http://www.accessgenealogy.com/native/tribes/choctaw/index.htm
i looked at the land records and those need a lot of work. i have no information about whether or when they will improve some of these categories.

types of records available for native americans:
pages 366-369 in particular although the entire native american chapter is helpful.
The Genealogist’s Companion and Sourcebook:
Guide to the Resources You Need for Unpuzzling Your Past
Emily Anne Croom
you can ask for these particular pages from your local public library. if they don’t have the book, you can get the pages through the interlibrary loan program.
native american records are discussed in pages 352-386.

Tracing ancestors among the Five Civilized Tribes: Southeastern Indians …
By Rachal Mills Lennon
this book could be accessed through the interlibary loan program also.

always find the state archives. some records are online, some records are not. but many times you can find a record not found in other places. you want to see also about newspaper mentions for obituaries, births, marriages in particular.

check courts for probate, civil and criminal cases, marriage records.

if your ancestors lived on a reservation, they might not appear on a federal census because they were not taxed.
http://www.okgenweb.org/~okgarvin/kinard/1860index.htm
1860 census, indian territory.

this book is a good read about the dawes roll and how they implemented it.
The Dawes Commission and the allotment of the Five Civilized Tribes, 1893-1914
By Kent Carter
and you can read this book online. your relatives’ testimony might be in the book.
http://www.archive.org/details/fivecivilizedtr00statgoog
see the menu at left. you can download it.

you should look at the enrollment application, census card and testimony. this post will tell you how to do that. these documents will tell you more about your heritage, but it won’t help you if your goal is to be enrolled in the choctaw tribe of oklahoma. some people were classed as mississippi choctaw if the family had a native heritage but didn’t qualify for enrollment in the tribe.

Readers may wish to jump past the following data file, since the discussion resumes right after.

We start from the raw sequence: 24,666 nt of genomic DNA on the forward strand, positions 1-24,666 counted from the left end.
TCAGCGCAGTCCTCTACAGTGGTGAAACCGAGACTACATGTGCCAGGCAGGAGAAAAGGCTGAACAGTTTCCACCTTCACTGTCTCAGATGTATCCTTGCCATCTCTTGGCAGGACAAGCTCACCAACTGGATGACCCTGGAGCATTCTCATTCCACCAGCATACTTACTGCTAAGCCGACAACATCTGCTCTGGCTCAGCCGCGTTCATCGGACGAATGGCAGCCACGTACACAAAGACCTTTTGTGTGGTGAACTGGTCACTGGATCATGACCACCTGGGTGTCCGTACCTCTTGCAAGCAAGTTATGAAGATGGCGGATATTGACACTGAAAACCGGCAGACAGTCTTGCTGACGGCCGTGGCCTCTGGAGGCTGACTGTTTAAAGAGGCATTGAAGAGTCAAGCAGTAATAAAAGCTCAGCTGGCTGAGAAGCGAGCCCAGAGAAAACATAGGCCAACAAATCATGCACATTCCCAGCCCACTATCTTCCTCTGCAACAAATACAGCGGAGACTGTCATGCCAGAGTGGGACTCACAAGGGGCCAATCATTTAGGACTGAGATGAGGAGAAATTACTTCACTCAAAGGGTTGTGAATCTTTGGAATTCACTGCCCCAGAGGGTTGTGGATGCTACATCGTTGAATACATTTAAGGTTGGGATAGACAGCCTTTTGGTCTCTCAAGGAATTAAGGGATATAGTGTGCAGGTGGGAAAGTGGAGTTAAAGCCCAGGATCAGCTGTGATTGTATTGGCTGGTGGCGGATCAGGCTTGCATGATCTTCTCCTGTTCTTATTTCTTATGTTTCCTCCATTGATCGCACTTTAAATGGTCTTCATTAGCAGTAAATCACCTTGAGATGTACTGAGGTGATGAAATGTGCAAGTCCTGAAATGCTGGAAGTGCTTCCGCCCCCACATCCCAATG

there are 63 tribes in oklahoma but only the five major tribes are on the dawes roll. look at your family’s location around 1900-1930 time period (census will help you there) and see if there was a tribe located nearby. it is possible that your relatives were affiliated with another tribe.

if they were mississippi choctaw, there is probably a land grant in MS/AL to a head of household called choctaw scrip land. this was given in lieu of tribal enrollment 1830-1880 time period. ancestry.com has a database of the MS and AL choctaw scrip land records, called mississippi or alabama land records. there are other land records in those databases too,, so you have to look at the authority/source cited. NARA http://www.archives.gov has those land record packages.

the mississippi choctaw was not removed from oklahoma. but they were largely rejected for tribal enrollment.

this website might help you in your search. some people are trying to transcribe applications.
http://www.us-census.org/native/choctaw_dawes.html
i do not know what they are trying to transcribe, but this is the volunteer page
http://www.us-census.org/states/graphics/status.htm

and this might be of interest to you:
http://www.accessgenealogy.com/native/choctaw/rights-of-choctaws.htm
Rights of Mississippi Choctaws in the Choctaw Nation

http://www.accessgenealogy.com/native/finalrolls/
Index to the Final Rolls of the Citizens and Freedmen of the Five Civilized Tribes in Indian Territory
the dawes roll is composed of applications to the five major tribes in oklahoma.

good advice about native research:
http://jenniferhsrn2.homestead.com/research2.html

if your relatives came from a different geographic location or belonged to a different tribe, try searching google for the state and tribes. you might find a contact for a state-recognized tribe or a federal recognized tribe.

this page can help you set up a targeted google search.